The only difference between the return of a Roth IRA and standard IRA return is due to any differences in the income tax rate when income taxes are paid. Yup.The other difference is that regular IRA has an RMD after you are 70 1/2 and a Roth doesn't.In the 2-3 years before I retired (early), when I was planning for the retirement I put every penny I could into my 401K. Knowing that my current rate was 25% and my retirement rate would be 15%.The primary reason (in retirement) for converting regular IRA to Roth is: to reduce the RMD that's coming up pretty soon. That may or may not be advantageous to you, depends on your personal situation.And you can pay the tax with outside dollars and effective move more money into the Roth than you took out of the IRA. I think -- it's easy to get lost in that math.And if you think there's a realistic chance than you may be going from filing joint to filing single, probably best to pay tax now at the joint rate than later at the single rate.
The other difference is that regular IRA has an RMD after you are 70 1/2 and a Roth doesn't.Thanks,Didn't know that, I only have standard IRAs.And you can pay the tax with outside dollars and effective move more money into the Roth than you took out of the IRA. I think -- it's easy to get lost in that math.The taxes are the same, you pay the taxes now and get fewer tax free dollars later, or pay the taxes later on the principle and return. It's a wash.Jack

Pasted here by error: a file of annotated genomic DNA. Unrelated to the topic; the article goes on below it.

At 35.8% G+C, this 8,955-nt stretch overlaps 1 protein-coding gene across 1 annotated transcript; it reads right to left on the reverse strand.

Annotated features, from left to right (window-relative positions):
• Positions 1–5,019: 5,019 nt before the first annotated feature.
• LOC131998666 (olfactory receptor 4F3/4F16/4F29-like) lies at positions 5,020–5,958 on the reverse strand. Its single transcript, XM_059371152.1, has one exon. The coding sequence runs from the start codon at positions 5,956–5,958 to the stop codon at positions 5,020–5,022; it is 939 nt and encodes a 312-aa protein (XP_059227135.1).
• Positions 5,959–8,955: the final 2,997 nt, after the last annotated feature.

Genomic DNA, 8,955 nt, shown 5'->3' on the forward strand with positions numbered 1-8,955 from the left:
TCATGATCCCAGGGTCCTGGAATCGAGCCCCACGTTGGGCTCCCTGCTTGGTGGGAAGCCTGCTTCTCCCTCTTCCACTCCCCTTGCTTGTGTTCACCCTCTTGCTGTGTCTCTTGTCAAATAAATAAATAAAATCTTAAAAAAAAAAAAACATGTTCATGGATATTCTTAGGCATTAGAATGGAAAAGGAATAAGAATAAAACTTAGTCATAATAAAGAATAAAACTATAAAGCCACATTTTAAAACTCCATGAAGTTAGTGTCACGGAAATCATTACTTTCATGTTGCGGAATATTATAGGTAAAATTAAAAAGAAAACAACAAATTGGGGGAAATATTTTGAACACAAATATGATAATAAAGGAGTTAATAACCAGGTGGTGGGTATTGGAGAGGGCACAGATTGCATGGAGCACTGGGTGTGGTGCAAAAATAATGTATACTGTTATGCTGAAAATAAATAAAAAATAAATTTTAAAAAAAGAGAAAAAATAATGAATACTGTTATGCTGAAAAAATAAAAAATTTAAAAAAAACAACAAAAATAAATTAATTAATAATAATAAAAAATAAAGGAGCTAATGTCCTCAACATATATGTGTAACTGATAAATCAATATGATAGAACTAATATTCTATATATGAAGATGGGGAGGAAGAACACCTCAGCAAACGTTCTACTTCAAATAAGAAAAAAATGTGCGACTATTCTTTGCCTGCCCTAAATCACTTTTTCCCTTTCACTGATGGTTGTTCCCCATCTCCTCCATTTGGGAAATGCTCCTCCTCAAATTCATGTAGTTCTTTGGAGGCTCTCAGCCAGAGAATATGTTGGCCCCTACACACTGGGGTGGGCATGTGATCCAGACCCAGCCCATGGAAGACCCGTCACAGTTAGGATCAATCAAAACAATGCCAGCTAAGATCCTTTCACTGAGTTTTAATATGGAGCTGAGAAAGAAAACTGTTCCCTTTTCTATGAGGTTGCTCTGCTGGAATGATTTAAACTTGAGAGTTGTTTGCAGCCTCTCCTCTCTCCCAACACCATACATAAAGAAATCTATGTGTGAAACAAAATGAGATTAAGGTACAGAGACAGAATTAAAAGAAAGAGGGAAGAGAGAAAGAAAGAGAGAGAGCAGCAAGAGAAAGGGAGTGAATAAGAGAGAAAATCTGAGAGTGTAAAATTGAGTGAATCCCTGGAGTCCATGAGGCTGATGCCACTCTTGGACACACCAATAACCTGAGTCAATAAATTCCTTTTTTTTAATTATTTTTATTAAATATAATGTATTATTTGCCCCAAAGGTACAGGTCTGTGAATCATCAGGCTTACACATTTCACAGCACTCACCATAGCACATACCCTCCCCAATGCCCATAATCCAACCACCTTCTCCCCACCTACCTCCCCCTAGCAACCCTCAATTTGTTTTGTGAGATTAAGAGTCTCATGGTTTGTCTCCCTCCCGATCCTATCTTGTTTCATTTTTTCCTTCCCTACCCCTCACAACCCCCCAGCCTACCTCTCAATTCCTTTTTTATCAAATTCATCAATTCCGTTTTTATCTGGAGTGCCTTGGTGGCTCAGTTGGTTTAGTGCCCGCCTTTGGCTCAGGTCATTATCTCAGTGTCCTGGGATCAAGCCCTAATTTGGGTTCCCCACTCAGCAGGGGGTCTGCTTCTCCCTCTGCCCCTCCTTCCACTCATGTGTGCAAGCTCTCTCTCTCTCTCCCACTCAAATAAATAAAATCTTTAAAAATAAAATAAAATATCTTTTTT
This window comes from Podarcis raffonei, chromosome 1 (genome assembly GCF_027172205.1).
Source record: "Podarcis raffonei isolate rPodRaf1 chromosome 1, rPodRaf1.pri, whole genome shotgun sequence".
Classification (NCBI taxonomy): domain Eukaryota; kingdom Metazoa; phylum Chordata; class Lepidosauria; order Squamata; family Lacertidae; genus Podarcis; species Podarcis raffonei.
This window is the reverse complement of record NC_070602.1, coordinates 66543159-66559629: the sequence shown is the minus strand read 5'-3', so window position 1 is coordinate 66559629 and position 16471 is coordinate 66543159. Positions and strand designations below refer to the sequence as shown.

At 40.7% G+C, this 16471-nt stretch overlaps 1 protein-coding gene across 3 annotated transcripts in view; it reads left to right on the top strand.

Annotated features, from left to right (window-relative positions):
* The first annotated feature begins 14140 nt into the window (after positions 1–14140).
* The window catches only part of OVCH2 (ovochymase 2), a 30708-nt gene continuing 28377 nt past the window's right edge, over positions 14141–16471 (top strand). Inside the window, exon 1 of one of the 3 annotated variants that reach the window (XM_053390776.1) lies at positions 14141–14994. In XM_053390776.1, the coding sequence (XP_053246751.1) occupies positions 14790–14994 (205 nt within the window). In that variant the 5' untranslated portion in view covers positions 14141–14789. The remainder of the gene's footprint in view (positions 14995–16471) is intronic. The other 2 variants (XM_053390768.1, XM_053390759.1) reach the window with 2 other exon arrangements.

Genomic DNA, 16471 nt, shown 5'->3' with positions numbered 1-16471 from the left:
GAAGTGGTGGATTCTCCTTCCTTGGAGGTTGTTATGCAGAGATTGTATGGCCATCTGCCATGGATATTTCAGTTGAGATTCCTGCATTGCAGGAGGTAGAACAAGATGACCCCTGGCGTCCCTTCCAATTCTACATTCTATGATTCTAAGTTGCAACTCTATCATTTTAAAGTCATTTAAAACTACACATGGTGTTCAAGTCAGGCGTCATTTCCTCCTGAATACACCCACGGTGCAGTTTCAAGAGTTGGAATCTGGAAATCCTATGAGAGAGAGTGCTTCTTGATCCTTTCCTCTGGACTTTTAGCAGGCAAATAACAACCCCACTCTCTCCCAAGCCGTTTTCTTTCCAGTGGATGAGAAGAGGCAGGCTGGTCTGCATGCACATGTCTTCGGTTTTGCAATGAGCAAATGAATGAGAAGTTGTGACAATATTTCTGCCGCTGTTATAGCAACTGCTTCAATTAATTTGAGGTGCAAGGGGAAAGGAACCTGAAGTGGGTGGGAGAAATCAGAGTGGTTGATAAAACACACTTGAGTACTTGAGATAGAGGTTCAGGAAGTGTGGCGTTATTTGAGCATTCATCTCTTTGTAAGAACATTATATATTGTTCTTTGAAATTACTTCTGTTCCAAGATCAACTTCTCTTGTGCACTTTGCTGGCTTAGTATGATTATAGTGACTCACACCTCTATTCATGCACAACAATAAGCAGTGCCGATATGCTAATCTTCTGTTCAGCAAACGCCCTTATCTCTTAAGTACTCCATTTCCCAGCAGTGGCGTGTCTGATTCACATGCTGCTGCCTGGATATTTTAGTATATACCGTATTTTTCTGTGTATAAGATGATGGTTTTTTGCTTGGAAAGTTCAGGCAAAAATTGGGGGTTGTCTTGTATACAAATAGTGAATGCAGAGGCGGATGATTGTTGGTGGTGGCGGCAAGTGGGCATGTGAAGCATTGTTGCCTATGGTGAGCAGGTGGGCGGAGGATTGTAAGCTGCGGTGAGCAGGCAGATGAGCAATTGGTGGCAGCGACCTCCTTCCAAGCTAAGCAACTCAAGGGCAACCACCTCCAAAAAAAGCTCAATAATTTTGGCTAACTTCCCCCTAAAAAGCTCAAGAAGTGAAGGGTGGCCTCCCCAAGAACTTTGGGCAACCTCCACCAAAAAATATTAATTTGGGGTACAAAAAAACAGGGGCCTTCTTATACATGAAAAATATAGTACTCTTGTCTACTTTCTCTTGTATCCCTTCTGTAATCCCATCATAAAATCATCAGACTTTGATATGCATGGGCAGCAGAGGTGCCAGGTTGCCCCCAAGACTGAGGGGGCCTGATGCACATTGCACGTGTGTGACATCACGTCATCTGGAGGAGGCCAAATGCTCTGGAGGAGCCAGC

I think the best savings order is:1) 401k, only as much as you need to get the entire employer match.2) Roth IRA.3) VTI or VOO or SPY in taxable account(s)I'd add to option 2, standard IRAs as well.
And if you think there's a realistic chance than you may be going from filing joint to filing single, probably best to pay tax now at the joint rate than later at the single rate.Unless you have some secret or both go at the same time, someone in a couple will end up at the single rate.
I'd add to option 2, standard IRAs as well. If your company offers a retirement plan at work, your IRA contributions probably aren't tax-deductible (depends on your income). Putting post-tax money into a standard IRA creates an accounting nightmare when you withdraw -- and you get punished by the way they (IRS) account for it.